When Gloria Swanson played Norma Desmond in the 1950 Hollywood classic "Sunset Boulevard," she essentially played herself -- a faded silent film star obsessed with returning to glory. The 1994 Broadway musical, based on Billy Wilder's movie, presented a casting challenge for Andrew Lloyd Webber -- finding a balance between Norma the unhinged has-been and Norma the soprano who sings with the octave-climbing agility of an ingenue.
It's still a challenge. In Gateway Playhouse's wistfully retro "Sunset Boulevard," Loni Ackerman, who made her Broadway debut at 19 in "George M!" (1968), offers an age-appropriate Norma Desmond. She deftly deploys her mature soprano on the heartbreakingly delusional "As If We Never Said Goodbye" and in her cougar duet, "The Perfect Year," with Robert J. Townsend. But the strain shows as she reaches the wobbly heights of "With One Look."
Ackerman is handsomely supported by Townsend as Norma's captive, young-enough-to-be-her-son lover, Joe Gillis. He humors her during their New Year's Eve duet and adds heft to "Sunset's" dark underpinnings with an angry rendition of the title song.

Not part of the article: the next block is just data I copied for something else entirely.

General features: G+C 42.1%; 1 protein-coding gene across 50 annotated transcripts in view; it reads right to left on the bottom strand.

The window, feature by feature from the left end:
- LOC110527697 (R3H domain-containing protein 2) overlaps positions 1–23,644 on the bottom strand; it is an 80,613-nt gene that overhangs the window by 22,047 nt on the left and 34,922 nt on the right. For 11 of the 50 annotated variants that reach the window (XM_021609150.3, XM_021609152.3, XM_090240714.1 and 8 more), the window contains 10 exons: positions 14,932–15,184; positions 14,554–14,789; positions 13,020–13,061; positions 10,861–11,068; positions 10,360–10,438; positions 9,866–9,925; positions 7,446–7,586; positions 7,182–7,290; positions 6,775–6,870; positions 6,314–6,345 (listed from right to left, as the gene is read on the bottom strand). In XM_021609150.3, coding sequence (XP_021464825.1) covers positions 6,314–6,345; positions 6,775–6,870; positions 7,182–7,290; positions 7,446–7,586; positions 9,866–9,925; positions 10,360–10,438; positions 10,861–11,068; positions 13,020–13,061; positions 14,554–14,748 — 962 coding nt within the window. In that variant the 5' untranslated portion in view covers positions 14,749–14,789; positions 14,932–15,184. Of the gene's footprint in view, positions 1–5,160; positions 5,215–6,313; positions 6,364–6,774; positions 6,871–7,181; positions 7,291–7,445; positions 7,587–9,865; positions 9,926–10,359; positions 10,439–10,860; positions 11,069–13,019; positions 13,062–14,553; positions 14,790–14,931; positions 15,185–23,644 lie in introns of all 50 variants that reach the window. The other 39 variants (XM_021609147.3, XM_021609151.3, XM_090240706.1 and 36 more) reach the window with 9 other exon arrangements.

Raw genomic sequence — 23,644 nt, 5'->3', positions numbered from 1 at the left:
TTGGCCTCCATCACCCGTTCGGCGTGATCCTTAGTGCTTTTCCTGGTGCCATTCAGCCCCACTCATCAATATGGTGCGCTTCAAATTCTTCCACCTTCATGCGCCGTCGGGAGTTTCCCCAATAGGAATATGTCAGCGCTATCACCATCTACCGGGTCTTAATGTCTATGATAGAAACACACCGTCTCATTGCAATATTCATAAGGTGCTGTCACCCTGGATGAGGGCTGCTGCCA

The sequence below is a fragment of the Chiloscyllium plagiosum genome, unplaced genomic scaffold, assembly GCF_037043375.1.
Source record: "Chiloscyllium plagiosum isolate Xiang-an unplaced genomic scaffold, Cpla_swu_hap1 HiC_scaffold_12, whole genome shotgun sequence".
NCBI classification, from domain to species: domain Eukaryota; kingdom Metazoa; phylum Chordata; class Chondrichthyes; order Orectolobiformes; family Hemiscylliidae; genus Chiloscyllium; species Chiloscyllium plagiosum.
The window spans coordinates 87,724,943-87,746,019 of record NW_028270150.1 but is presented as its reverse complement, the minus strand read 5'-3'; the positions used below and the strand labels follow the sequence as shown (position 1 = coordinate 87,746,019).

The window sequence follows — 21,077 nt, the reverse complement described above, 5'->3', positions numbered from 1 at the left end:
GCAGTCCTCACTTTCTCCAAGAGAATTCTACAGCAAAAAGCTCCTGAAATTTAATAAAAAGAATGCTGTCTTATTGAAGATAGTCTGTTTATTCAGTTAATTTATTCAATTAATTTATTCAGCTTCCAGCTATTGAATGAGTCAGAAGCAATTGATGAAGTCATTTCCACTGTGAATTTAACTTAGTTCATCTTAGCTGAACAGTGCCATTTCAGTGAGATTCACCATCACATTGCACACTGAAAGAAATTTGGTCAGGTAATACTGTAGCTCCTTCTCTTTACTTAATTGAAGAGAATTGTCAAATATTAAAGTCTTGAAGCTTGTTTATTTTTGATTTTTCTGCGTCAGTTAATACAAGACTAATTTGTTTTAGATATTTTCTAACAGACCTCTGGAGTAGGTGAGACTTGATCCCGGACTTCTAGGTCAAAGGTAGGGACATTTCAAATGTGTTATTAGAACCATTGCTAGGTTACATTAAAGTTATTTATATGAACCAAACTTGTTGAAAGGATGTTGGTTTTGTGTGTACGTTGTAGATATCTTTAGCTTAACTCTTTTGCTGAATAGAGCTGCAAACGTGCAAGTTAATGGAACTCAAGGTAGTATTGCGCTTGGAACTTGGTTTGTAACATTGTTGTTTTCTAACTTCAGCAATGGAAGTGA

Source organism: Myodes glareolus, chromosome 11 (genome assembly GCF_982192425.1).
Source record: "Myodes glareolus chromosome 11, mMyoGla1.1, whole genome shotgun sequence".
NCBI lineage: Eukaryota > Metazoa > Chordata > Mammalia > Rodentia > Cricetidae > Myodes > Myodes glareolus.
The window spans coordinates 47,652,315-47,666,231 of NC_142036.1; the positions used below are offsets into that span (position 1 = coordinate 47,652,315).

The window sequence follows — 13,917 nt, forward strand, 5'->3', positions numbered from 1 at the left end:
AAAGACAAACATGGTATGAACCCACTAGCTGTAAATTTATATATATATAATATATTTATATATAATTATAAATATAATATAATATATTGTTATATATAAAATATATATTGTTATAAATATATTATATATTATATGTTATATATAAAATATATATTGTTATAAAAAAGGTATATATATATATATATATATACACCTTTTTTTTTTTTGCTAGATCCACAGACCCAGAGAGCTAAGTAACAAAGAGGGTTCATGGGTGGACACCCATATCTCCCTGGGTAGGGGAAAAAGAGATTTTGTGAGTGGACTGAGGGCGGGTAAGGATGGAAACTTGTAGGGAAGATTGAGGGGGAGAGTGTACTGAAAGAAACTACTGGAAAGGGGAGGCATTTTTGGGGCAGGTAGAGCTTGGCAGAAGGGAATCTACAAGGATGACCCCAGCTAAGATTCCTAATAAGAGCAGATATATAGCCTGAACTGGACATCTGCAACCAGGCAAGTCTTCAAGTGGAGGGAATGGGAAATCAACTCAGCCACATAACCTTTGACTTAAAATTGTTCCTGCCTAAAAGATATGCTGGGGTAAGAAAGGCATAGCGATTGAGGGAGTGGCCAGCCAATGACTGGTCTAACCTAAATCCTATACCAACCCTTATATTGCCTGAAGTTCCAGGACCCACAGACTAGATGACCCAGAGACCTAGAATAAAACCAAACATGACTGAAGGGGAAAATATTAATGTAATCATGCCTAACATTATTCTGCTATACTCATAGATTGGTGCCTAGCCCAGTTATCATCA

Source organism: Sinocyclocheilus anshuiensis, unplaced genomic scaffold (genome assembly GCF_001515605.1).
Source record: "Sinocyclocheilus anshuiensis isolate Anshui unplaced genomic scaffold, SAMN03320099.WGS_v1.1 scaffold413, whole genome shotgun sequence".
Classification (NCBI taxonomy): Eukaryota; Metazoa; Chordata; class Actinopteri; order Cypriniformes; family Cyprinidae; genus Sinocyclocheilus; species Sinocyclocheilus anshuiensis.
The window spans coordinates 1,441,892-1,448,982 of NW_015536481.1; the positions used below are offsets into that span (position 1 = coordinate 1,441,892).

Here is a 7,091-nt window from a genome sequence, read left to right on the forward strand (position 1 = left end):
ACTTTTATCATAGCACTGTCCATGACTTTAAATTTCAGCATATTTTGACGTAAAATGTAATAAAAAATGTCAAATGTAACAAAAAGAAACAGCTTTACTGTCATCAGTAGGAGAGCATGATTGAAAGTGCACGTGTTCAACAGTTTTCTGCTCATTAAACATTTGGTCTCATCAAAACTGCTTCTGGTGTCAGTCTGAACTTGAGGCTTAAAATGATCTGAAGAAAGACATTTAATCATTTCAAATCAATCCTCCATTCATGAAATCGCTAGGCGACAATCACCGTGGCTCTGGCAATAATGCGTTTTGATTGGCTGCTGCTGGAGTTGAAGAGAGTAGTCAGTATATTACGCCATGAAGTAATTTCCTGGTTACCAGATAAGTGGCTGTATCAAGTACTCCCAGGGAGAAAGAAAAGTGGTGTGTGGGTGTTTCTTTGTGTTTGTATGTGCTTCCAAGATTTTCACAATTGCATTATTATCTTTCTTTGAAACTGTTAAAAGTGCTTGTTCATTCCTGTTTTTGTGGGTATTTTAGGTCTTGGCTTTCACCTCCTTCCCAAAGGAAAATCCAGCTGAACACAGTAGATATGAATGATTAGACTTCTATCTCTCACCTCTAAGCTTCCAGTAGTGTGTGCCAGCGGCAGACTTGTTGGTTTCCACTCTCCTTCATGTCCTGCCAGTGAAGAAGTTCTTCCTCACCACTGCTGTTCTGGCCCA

Norma has been compiling a script -- a comeback vehicle she intends to submit to Cecil B. DeMille (the deferential Philip Hoffman), who directed her before the advent of talkies. Joe, an out-of-work screenwriter, pulls into Norma's garage to dodge repo men in pursuit of his car. He moves into the mansion and later her bedroom, under the watchful eye of loyal butler Max, a robustly operatic Joel Robertson. Norma promises to pay Joe, but showers him with gifts instead. Costume designer Trevor Bowen cleverly dresses Joe in duds he'd never choose for himself.
Though Norma threatens suicide, Joe sneaks out often enough to cowrite a script with Betty (a winsomely determined Gail Bennett) and ruin her engagement. They are a match on "Too Much in Love to Care."
The adaptable set and lighting (by Todd Ivans and Doug Harry, respectively) frame black-and-white film snippets while accommodating Norma's dramatic staircase and Rolls-Royce, which plays a key role.
Jeffrey Buschsbaum's keyboard-heavy orchestra accompanies Norma's melodrama, choreographed pageant-style -- especially as she descends the stairs one last time -- by David Engel and director Larry Raben.
The diva's public awaits her.